We also refer to members of Plan Colombia’s contracted mission operating in Tolemaida that distributed a video in October 2004, which showed underage girls from Melgar who were subjected to sexual abuses.  Specifically, we refer to “Michel J. Coen, an active-duty US army sergeant, and César Ruiz, a retired US army military member, providing security in Tolemaida,”  who sexually abused a twelve-year-old Colombian girl at the Air Force’s Combat Air Command No. 4 (CACOM 4) in Melgar on August 26, 2007. 
Likewise, we refer to US citizens Alan Norman Tanquary and José Hernández, firing range instructors at the Army National Training Center in Tolemaida who belonged to the Seventh Group of the US Army Special Forces. In May 2005, they were arrested on the road connecting the departments of Tolima and Cundinamarca as they were trafficking more than 30,000 projectiles meant for paramilitary groups. The Attorney General’s Office requested the lifting of immunity, however it was not granted.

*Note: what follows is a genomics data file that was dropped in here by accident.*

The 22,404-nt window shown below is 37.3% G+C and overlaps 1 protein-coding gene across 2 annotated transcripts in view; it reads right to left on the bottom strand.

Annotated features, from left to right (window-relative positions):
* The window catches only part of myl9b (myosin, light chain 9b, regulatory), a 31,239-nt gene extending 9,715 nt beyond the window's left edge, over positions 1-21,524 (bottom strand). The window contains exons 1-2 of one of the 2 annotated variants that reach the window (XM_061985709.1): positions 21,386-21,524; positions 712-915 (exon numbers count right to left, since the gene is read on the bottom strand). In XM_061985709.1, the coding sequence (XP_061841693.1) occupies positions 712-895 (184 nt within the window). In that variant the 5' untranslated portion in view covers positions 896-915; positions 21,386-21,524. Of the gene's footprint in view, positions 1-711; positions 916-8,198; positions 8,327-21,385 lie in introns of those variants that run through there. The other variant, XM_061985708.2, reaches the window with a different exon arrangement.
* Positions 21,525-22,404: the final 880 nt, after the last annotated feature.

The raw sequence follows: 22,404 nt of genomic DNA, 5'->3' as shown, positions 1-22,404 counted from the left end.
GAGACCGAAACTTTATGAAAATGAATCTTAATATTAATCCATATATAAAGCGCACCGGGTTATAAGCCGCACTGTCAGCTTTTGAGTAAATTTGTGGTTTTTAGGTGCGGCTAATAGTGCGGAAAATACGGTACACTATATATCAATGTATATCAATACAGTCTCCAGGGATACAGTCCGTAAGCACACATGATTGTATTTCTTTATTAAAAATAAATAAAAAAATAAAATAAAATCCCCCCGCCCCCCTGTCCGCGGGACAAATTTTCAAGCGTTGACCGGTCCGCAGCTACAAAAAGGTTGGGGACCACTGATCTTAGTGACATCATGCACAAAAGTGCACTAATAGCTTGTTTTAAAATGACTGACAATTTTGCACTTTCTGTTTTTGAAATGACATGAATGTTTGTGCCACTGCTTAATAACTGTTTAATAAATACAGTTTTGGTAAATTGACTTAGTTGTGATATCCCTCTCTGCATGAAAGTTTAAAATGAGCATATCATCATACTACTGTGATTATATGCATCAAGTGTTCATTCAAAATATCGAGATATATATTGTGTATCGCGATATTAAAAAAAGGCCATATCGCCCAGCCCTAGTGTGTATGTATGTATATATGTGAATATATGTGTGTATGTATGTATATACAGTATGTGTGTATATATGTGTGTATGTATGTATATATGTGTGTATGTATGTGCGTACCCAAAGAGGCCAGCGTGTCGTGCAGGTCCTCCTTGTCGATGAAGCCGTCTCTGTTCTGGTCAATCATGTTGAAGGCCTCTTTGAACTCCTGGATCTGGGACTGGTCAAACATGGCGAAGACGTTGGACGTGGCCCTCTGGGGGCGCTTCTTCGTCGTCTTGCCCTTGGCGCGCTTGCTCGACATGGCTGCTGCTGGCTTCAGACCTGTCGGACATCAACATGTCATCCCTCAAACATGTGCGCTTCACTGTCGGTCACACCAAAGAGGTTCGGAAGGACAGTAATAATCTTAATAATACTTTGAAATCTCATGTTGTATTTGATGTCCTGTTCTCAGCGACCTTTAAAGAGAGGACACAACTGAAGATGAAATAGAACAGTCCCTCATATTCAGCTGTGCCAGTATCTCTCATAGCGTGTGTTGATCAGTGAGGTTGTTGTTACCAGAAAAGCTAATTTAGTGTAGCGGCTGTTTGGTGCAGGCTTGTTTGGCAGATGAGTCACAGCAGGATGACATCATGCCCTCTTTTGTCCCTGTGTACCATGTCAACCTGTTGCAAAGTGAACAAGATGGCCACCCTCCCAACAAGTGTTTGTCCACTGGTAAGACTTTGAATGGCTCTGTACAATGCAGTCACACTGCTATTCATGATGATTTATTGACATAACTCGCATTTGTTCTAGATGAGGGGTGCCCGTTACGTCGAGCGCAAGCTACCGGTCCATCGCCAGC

And we also refer to the members of the Colombian public force that have trafficked in narcotics or have favored the processing of these illicit substances through the trafficking of the chemical precursors. We speak of members of the special anti-kidnapping unit Gaula, which confiscated 3,000 kilos of cocaine in the city of Barranquilla in 2002 and, in exchange for 1,800 million pesos, returned it to the drug traffickers. 
We speak of Army Major Gil Gonzalo Vivero Amador, who -along with Rubén Oswaldo Ceballos Burbano, another a member of the military- organized the transport of cocaine base from Puerto Caicedo, Putumayo, to Pitalito, Huila, in June 2003, while using equip and logistics from the Domingo Rico Battalion stationed in Villa Garzón, one of Plan Colombia’s emblematic bases “in the fight against drug trafficking.” These military members were convicted for the crime of drug trafficking by the Nariño District Court in August 2007.